A new tool (to me) is ngrok a command line tool and online service to allow you to map an external url to a local server behind a NAT or firewall.

It does require sign up to the service but free accounts are available but these use random urls under the domain.

If you start a local developer machine web service or api you can run the command line ngrok and tell it to map it's generated url to a local host url and port number.

NGrok can be started with just the details of the port number you want forwarded.

ngrok http 14446

I found my application got a bit upset having ngrok forward the request to it. A quick google showed that it required a host header that was being omitted by ngrok. Fortunately, this is easily fixed:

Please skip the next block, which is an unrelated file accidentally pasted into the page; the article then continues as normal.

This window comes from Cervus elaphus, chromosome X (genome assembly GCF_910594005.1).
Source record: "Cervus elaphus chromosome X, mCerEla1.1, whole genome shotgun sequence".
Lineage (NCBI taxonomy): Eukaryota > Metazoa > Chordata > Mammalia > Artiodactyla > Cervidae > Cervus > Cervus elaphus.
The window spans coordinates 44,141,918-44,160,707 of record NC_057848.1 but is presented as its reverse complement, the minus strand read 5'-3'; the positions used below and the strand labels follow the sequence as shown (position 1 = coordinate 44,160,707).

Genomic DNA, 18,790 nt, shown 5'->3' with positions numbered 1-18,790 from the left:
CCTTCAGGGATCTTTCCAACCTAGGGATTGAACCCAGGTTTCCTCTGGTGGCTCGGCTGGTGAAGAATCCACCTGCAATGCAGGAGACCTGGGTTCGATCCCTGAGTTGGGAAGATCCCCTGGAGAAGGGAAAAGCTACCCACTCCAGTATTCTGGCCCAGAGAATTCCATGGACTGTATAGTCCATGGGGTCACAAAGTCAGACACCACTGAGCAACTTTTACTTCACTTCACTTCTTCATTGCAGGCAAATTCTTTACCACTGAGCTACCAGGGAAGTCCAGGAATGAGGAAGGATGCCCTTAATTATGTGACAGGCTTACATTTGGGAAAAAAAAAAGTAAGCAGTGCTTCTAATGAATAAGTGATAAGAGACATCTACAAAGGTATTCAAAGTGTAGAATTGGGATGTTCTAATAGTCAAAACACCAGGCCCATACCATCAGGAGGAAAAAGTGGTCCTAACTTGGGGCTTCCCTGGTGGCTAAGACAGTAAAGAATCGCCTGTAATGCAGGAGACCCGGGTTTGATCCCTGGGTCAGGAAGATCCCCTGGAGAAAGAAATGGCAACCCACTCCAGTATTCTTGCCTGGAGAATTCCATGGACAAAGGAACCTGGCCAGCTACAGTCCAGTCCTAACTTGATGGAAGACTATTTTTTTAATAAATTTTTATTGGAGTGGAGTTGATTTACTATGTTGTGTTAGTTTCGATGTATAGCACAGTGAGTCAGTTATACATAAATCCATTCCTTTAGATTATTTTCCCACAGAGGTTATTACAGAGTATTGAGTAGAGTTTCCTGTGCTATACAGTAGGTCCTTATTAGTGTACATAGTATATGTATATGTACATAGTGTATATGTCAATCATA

ngrok http 14446 -host-header="localhost:14446"

The console (with some details redacted) looks like this:


Once ngrok is running, it works pretty much as you would expect, with a summary of the latest few hits to the service. If you want more detail and want to be able to dig into a request, you can use a local server instance created by ngrok to examine traffic.

This has made some awkward Azure-hosted website development in .Net core much easier when I can run the service locally and debug while responding to external requests. Triffic! :)